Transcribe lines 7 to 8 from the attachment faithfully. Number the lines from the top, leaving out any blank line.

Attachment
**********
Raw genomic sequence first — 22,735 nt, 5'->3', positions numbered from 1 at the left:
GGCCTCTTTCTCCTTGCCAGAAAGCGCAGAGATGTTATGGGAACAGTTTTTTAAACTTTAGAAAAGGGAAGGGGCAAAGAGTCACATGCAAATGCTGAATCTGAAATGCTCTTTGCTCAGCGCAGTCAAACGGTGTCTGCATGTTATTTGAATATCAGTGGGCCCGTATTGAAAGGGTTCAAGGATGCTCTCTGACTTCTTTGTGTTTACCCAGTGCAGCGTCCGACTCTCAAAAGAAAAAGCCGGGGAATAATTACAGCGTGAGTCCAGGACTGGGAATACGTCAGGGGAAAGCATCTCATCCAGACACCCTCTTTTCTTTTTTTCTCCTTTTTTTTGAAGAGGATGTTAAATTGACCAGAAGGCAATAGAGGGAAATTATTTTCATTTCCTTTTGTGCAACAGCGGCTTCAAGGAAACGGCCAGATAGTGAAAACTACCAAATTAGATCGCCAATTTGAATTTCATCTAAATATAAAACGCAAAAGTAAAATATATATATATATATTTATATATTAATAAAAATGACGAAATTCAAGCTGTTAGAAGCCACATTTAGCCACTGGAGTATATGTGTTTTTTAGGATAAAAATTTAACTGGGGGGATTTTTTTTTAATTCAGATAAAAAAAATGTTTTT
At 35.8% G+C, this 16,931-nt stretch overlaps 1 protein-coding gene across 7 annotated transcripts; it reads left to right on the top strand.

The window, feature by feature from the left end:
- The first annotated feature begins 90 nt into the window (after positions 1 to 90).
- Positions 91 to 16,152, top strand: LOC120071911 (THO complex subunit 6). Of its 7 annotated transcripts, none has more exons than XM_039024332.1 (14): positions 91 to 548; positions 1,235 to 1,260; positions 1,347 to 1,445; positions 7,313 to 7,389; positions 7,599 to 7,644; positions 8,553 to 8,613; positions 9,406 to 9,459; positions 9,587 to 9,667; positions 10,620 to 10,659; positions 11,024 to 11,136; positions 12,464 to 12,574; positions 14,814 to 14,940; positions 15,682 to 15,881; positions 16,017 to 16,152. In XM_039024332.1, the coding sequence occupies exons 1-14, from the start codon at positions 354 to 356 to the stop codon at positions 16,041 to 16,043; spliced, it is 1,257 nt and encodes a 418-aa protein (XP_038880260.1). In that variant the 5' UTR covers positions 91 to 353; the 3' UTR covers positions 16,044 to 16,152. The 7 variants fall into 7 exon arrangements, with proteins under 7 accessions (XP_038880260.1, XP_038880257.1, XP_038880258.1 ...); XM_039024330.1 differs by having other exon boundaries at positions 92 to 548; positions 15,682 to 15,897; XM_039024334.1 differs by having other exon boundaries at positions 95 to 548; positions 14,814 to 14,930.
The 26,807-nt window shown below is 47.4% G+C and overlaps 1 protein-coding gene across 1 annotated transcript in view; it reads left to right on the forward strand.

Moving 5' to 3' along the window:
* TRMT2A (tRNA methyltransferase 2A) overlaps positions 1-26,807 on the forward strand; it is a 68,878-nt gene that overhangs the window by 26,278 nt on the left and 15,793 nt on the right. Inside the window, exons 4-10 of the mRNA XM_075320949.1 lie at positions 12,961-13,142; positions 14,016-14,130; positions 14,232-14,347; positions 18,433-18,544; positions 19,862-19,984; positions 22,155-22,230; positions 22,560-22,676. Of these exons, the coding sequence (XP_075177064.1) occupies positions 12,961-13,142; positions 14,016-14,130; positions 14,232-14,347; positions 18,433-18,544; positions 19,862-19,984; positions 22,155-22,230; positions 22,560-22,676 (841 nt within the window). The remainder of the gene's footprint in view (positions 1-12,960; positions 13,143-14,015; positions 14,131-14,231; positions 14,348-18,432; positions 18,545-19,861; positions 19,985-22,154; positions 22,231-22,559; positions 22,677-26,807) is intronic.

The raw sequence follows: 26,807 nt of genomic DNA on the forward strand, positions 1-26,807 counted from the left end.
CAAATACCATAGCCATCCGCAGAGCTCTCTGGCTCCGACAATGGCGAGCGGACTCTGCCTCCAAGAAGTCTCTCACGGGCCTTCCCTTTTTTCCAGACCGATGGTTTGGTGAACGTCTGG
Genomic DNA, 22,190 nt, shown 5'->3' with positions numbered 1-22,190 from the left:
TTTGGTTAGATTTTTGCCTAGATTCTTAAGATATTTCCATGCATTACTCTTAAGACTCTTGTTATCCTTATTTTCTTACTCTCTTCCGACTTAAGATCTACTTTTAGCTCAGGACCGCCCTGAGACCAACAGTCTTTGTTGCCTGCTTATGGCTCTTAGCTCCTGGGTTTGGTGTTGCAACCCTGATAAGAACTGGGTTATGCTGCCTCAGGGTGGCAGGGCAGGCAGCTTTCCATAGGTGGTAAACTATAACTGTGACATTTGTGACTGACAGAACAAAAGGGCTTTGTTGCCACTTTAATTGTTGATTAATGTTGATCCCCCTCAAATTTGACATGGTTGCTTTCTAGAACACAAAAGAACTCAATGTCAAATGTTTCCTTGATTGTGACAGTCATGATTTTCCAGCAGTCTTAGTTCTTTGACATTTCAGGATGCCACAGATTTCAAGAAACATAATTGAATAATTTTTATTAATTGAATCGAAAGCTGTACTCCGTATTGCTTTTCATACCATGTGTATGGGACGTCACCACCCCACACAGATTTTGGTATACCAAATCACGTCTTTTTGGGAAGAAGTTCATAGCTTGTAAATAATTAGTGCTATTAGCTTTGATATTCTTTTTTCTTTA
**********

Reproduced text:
The 26,807-nt window shown below is 47.4% G+C and overlaps 1 protein-coding gene across 1 annotated transcript in view; it reads left to right on the forward strand.

Moving 5' to 3' along the window: